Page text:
At the time of writing, the Soberanes Fire has burned over 60,000 acres in Monterey County and is about 45% contained. The fire area covers much of Garrapata State Park, a scenic and rugged redwoods park at the southern end of the coast redwood range. We don’t yet know whether, or to what extent, the park’s redwood groves are suffering damage; and while the primary concern is for the well-being of nearby human communities, it’s interesting to consider the implications of fires like this in the redwood forest.Fires have always burned in the redwoods. They are a natural and necessary element of both coast redwood and giant sequoia ecosystems. When occurring frequently and at low or moderate intensity, fire sustains the redwood forest by preventing overcrowding and allowing sequoia seeds to germinate (fallen cones pop open in the heat).
Coast redwoods and giant sequoias are superbly suited to withstand these smaller fires. That’s why, on a hike through any mature redwood forest, you’re likely to see burn scars here and there on healthy, thriving trees.
But now, due to a warming climate and years of fire suppression policies, we often get super-hot, intense fires that are difficult to control, can climb up into the forest canopy, and are capable of destroying forests and killing even the biggest, most resilient redwoods.These devastating fires are a scary prospect, but there are ways to help prevent them. League researchers and staff study and monitor coast redwood and giant sequoia forests to determine where intervention is needed for fuels management. We prevent the buildup of vegetation on League-owned properties by clearing overgrowth and conducting prescribed burns as part of an overall ecological restoration strategy.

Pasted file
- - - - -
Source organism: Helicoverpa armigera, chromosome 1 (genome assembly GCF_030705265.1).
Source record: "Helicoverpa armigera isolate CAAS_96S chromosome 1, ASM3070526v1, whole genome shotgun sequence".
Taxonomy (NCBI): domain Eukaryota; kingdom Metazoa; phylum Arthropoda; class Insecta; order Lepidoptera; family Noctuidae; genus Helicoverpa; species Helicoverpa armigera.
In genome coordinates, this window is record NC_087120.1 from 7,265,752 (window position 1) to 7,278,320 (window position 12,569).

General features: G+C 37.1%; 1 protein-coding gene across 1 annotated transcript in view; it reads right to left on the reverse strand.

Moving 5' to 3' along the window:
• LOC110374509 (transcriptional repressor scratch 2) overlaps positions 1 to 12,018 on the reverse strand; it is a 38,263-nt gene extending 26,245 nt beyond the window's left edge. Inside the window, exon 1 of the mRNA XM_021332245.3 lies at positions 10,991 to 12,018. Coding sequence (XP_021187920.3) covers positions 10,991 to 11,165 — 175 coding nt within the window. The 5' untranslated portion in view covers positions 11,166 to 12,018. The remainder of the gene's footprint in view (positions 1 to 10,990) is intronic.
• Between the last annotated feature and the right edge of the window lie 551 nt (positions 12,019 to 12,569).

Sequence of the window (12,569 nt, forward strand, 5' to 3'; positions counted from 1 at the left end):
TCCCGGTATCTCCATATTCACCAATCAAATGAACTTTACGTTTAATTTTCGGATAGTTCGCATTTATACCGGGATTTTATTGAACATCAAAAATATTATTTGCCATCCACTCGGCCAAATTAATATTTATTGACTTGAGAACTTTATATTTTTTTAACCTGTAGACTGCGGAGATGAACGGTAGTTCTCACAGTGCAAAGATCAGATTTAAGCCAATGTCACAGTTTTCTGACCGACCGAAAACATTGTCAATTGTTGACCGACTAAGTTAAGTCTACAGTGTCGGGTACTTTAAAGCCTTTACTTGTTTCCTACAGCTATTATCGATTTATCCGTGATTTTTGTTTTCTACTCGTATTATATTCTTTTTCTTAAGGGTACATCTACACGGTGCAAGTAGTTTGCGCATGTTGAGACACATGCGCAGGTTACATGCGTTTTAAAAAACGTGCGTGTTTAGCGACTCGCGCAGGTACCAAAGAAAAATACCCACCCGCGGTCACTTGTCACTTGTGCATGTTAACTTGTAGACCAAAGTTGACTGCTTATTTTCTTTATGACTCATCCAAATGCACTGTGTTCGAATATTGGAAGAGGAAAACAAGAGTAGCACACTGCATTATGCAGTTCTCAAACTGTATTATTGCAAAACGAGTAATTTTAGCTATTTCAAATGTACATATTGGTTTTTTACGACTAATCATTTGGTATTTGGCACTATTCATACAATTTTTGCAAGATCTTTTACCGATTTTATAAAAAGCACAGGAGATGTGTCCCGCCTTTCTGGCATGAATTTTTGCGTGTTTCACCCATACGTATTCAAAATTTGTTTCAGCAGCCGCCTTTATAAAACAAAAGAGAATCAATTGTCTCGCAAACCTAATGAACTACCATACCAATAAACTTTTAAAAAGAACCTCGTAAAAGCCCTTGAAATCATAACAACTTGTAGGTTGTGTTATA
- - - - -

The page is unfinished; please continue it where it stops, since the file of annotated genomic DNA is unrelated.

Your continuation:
The League also advocates for a policy shift away from fire exclusion. An adaptive policy that allows for the natural fire regime to be more closely replicated will lower the risk of huge, hot fires and leave both human and natural communities safer and healthier.
You can help by supporting the League’s forest restoration work.
Learn more about wildfire and the redwoods by checking out the Threats to the Redwoods page and these other blogs:
• Fire Season, by Richard Campbell, on why bigger and more destructive fires have been occurring recently
• Like a Phoenix, by Dr. Emily Burns, on some ecological impacts of forest fires
• Native American Use of Fire, by Deborah Zierten, on how and why Native Americans practiced burning
• One Way to Manage and Protect a Forest: Burn It, by Jessica Neff, on fire as a forest stewardship tool